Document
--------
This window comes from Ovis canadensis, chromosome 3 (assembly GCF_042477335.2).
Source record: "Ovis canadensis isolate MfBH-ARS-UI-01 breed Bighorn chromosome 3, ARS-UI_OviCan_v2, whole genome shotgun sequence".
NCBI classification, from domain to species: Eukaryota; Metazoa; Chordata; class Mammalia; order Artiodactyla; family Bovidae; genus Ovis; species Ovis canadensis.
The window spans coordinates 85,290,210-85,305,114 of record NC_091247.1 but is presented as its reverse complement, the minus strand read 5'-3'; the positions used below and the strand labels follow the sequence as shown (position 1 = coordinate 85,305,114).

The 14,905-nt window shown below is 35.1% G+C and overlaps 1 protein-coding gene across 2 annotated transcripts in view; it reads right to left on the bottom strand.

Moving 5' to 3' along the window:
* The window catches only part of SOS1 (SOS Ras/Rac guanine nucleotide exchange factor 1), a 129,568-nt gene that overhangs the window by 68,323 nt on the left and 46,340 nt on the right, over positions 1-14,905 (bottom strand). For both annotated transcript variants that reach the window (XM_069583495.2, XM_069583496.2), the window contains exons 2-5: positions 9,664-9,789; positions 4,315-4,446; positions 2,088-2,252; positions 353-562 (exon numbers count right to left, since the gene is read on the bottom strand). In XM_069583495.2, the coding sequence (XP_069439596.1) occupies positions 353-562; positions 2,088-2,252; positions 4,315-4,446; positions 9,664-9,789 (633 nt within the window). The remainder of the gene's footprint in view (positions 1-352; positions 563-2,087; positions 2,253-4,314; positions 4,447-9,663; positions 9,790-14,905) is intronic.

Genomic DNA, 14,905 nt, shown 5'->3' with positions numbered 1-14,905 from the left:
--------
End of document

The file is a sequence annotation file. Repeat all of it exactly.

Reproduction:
This window comes from Ovis canadensis, chromosome 3 (assembly GCF_042477335.2).
Source record: "Ovis canadensis isolate MfBH-ARS-UI-01 breed Bighorn chromosome 3, ARS-UI_OviCan_v2, whole genome shotgun sequence".
NCBI classification, from domain to species: Eukaryota; Metazoa; Chordata; class Mammalia; order Artiodactyla; family Bovidae; genus Ovis; species Ovis canadensis.
The window spans coordinates 85,290,210-85,305,114 of record NC_091247.1 but is presented as its reverse complement, the minus strand read 5'-3'; the positions used below and the strand labels follow the sequence as shown (position 1 = coordinate 85,305,114).

The 14,905-nt window shown below is 35.1% G+C and overlaps 1 protein-coding gene across 2 annotated transcripts in view; it reads right to left on the bottom strand.

Moving 5' to 3' along the window:
* The window catches only part of SOS1 (SOS Ras/Rac guanine nucleotide exchange factor 1), a 129,568-nt gene that overhangs the window by 68,323 nt on the left and 46,340 nt on the right, over positions 1-14,905 (bottom strand). For both annotated transcript variants that reach the window (XM_069583495.2, XM_069583496.2), the window contains exons 2-5: positions 9,664-9,789; positions 4,315-4,446; positions 2,088-2,252; positions 353-562 (exon numbers count right to left, since the gene is read on the bottom strand). In XM_069583495.2, the coding sequence (XP_069439596.1) occupies positions 353-562; positions 2,088-2,252; positions 4,315-4,446; positions 9,664-9,789 (633 nt within the window). The remainder of the gene's footprint in view (positions 1-352; positions 563-2,087; positions 2,253-4,314; positions 4,447-9,663; positions 9,790-14,905) is intronic.

Genomic DNA, 14,905 nt, shown 5'->3' with positions numbered 1-14,905 from the left: